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Posts Tagged ‘the new forest’

“If I had asked people what they wanted, they would have said faster horses.”
― Henry Ford

The simple answer is you can’t. They are un-tameable un-trainable beings! Whilst this much is true in some respects, they are equally quirky, delightful and intriguing. I spent the majority of the day travelling through the New Forest with a colleague to various meetings and made the mistake of stopping off in the National Park for  a quick email catch up.

Within minutes I was surrounded with ponies, and unable to drive off. It was amusing. And quite photogenic. I had already loaded the car with my camera equipment because I knew it was going to be a long day and I’d likely have to snap for the 365 project at the end of it.

So, I sat back and enjoyed the mayhem for a bit. Then I started to get a bit more worried as the time drew nearer to head off for the meeting! Luckily we made it though and it seems to be a given that the New Forest is difficult to travel through at the best of times.

After that mini adventure, we crossed the Forest to get to another area and in a small back lane stumbled across another herd. They were blocking the road completely – and since my experience with them is very limited, I had no idea what to do.

How many humans does it take to clear a road of a few ponies? Approximately seven actually, and even then it wasn’t perfect! But as I said before, it’s quirky and it’s the New Forest so you have to forgive it some things.

If you’re intrigued as to the History behind the Ponies here is a short excerpt from Wikipedia.. “All ponies grazing on the New Forest are owned by New Forest commoners – people who have “rights of common of pasture” over the Forest lands. An annual marking fee is paid for each animal turned out to graze. The population of ponies on the Forest has fluctuated in response to varying demand for youngstock. Numbers fell to fewer than six hundred in 1945 but have since risen steadily, and thousands now run loose in semi-feral conditions.”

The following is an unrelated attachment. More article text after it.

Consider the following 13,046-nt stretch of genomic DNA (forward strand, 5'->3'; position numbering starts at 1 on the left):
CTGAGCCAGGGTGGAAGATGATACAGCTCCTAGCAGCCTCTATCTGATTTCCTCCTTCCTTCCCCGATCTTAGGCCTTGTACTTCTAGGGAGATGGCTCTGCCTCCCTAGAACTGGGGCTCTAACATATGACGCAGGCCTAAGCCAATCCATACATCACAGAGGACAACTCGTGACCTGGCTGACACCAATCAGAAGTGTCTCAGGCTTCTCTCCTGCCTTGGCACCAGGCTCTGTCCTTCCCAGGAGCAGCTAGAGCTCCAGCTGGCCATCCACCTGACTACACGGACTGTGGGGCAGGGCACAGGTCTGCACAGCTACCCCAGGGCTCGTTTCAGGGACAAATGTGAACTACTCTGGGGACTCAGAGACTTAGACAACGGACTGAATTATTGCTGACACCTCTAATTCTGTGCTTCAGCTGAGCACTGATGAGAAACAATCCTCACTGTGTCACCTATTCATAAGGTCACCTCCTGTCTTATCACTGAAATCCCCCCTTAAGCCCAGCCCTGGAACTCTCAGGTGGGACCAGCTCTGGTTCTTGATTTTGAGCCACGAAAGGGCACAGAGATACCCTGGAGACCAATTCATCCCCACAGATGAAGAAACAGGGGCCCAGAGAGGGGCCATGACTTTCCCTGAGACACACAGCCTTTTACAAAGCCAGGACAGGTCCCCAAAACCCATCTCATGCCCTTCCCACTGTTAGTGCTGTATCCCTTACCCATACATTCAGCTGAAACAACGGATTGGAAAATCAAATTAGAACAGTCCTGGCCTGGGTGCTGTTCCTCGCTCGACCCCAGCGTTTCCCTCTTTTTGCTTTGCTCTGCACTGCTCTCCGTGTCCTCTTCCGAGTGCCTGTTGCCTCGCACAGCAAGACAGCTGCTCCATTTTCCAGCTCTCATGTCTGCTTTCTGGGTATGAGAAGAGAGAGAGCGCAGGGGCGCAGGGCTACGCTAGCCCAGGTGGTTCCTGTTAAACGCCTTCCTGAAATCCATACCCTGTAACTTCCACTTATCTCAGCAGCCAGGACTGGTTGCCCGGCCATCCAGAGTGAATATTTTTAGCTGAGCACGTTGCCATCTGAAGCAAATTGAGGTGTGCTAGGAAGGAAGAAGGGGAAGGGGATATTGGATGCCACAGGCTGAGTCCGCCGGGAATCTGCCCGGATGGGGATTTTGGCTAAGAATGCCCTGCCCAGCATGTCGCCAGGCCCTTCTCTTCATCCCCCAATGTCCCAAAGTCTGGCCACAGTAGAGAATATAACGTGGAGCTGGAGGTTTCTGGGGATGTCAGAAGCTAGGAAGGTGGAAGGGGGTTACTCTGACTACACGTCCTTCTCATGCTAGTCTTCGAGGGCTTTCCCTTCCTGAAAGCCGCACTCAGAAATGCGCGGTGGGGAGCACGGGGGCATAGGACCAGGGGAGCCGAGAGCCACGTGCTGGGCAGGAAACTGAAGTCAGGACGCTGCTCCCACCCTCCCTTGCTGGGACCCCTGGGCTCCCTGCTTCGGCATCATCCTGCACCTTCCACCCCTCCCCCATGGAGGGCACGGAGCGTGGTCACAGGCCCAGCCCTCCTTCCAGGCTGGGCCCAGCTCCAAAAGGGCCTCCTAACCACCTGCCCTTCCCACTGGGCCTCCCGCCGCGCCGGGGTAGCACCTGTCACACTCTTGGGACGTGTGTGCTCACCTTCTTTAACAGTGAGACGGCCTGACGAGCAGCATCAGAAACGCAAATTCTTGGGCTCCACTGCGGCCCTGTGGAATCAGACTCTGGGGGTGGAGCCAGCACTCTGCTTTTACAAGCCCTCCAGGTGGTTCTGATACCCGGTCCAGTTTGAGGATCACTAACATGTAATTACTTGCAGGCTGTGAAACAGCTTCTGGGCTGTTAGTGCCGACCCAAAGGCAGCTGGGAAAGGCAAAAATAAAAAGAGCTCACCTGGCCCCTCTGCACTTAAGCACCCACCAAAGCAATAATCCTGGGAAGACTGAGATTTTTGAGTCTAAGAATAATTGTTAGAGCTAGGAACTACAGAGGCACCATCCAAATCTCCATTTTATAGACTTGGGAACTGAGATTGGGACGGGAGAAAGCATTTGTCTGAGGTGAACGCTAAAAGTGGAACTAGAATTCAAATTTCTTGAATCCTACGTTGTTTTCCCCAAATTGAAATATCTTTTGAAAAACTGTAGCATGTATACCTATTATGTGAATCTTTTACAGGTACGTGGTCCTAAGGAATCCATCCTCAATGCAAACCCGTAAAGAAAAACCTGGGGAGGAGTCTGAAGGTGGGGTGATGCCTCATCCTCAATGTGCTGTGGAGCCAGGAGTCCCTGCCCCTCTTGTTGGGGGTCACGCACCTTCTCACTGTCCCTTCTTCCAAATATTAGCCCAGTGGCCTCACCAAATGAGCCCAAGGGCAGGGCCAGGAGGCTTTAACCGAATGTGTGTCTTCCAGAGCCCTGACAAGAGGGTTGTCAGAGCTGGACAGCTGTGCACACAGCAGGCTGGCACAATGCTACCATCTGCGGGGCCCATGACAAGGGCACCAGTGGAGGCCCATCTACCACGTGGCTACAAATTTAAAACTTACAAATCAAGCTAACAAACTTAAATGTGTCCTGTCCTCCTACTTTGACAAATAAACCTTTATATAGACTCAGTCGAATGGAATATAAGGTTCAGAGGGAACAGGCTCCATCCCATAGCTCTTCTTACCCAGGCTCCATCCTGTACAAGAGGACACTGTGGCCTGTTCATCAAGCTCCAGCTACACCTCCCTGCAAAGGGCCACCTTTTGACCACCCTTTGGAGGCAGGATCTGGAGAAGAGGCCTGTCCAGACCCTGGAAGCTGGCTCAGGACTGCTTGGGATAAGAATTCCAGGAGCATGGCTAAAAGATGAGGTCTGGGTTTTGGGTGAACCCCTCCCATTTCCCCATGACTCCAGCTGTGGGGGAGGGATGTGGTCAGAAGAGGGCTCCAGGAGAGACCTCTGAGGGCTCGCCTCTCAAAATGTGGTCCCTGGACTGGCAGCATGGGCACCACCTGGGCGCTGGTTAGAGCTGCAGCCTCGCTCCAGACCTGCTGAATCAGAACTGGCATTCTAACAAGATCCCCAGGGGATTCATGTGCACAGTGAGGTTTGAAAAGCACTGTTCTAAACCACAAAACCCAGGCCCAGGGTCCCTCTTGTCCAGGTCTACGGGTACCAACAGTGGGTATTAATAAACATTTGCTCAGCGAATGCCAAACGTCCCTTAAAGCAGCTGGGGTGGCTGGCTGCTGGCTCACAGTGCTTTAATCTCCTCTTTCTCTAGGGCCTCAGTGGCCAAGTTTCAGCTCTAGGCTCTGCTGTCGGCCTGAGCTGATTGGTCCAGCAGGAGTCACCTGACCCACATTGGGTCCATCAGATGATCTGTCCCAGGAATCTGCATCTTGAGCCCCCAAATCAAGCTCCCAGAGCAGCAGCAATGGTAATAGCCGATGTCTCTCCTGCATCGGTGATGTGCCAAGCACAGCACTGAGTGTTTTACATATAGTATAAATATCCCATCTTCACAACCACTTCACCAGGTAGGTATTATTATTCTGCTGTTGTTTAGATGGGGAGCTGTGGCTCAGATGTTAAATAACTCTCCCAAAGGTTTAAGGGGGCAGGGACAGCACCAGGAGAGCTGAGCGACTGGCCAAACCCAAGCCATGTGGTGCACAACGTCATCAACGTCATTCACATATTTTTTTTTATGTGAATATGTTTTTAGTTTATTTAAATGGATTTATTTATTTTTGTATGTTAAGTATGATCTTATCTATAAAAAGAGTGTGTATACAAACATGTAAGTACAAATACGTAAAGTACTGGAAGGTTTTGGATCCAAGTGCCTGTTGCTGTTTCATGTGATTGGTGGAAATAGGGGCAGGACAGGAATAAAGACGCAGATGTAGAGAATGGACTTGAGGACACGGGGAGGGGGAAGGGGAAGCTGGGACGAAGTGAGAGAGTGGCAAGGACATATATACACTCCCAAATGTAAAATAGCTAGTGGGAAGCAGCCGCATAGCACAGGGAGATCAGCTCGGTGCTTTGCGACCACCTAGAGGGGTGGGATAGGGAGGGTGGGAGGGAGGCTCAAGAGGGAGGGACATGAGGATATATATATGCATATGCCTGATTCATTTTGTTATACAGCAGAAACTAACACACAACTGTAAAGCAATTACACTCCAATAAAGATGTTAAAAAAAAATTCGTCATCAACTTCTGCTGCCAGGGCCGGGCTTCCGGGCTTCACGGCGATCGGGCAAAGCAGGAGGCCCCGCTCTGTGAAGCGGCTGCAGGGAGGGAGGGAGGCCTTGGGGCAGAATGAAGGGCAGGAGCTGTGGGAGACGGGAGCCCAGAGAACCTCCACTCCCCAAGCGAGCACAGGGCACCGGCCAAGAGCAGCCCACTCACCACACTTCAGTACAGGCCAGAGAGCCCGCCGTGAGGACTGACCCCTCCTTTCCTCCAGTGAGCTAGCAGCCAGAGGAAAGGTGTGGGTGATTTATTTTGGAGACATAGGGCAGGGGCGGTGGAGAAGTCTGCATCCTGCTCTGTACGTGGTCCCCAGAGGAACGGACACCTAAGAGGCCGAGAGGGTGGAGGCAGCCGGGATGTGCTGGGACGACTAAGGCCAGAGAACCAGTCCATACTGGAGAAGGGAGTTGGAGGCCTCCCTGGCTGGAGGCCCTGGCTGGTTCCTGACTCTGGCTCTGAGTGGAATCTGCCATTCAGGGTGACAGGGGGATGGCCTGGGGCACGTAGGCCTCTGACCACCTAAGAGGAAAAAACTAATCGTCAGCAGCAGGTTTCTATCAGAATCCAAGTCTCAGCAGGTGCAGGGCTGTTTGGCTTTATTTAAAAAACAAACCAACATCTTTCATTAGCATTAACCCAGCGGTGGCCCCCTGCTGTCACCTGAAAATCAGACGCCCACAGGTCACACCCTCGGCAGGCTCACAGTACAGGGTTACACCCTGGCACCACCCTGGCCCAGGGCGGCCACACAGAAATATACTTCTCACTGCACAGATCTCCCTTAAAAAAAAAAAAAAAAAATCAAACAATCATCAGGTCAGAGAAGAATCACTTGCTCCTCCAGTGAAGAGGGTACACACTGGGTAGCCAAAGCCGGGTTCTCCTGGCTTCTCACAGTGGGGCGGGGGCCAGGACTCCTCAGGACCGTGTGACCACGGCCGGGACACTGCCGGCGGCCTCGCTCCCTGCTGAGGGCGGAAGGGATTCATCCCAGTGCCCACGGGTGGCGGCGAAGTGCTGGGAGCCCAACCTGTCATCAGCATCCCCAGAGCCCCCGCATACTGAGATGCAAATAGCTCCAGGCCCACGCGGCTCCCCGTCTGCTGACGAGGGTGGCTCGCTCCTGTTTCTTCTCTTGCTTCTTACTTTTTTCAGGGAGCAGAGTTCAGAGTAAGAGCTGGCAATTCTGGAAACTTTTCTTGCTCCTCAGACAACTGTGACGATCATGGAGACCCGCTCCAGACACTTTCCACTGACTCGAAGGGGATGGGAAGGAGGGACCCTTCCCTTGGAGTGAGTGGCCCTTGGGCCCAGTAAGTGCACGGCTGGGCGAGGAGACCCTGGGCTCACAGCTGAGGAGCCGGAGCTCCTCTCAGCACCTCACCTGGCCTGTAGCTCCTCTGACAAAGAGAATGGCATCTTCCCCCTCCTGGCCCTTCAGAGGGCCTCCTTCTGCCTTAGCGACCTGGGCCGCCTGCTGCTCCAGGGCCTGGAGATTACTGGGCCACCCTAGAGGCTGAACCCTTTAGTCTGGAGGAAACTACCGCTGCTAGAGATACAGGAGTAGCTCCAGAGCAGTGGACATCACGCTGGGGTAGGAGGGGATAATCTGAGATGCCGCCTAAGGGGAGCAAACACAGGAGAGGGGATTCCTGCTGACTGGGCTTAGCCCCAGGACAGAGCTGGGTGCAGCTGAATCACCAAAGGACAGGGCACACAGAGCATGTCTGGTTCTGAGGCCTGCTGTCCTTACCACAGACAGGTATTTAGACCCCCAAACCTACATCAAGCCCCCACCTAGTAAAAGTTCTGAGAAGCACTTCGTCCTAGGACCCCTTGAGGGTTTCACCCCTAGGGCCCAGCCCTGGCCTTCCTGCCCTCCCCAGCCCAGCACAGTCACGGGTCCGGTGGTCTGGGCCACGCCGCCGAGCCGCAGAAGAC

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“Plant a garden in which strange plants grow and mysteries bloom.”
― Ken Kesey

I spent the day at Exbury Gardens in the New Forest – it was more beautiful than I expected. I know that it’s famous for the Autumn leaves and orange/red/brown hues in the season, but I didn’t quite expect it to be so photogenic in the Summer. (Summer, yes it apparently is Summer). The company was pretty fantastic too!

The gardens are set in 200 acres of land and were cultivated (if that’s the right word) by Lord Rothschild. Apparently he is responsible for most of the Rhododendrons (yes spelled right first time!) Azaleas, Camellias and other randomly rare trees and shrubs that are around today. The website entices you to Exbury to escape the cares of the world for a little while, and actually it does work!

I found the perfect quote to go with today’s blogs, but it did make me realize that whilst I enjoy browsing the internet (sometimes) for quotes, I think I need a book of them. If anyone has any reccomendations for decent books of assorted quotes then I will gratefully investigate! The problem is that I’m not just looking for inspiring quotes, or romantic quotes, or motivational – I really do need a mixture!

According to the Exbury website   a visitor once described the gardens as “Heaven with the gates open.” I can’t compare it to a place I’ve never been! But I truly recommend it for the peacefulness, beauty and tranquility. The colours, despite it being a grey summers day mostly, were amazing too.

The estate is so big that if you walk to the very edges, you meet the Beaulieu River (or that patch of marshland until I googled and got the actual name) which offers some lovely views across to the New Forest. It also houses the Exbury Steam Railway. We didn’t venture onto that today, although the tracks were quite accessible oddly enough!

Visiting Exbury does mean that the objects purchased yesterday for photo-graphical purposes have been shelved. But that’s entirely okay because tomorrow is fairly busy, and I know that I’ll need something close to hand to photograph. So standby for my very expensive purchase in the name of photography – tomorrow!

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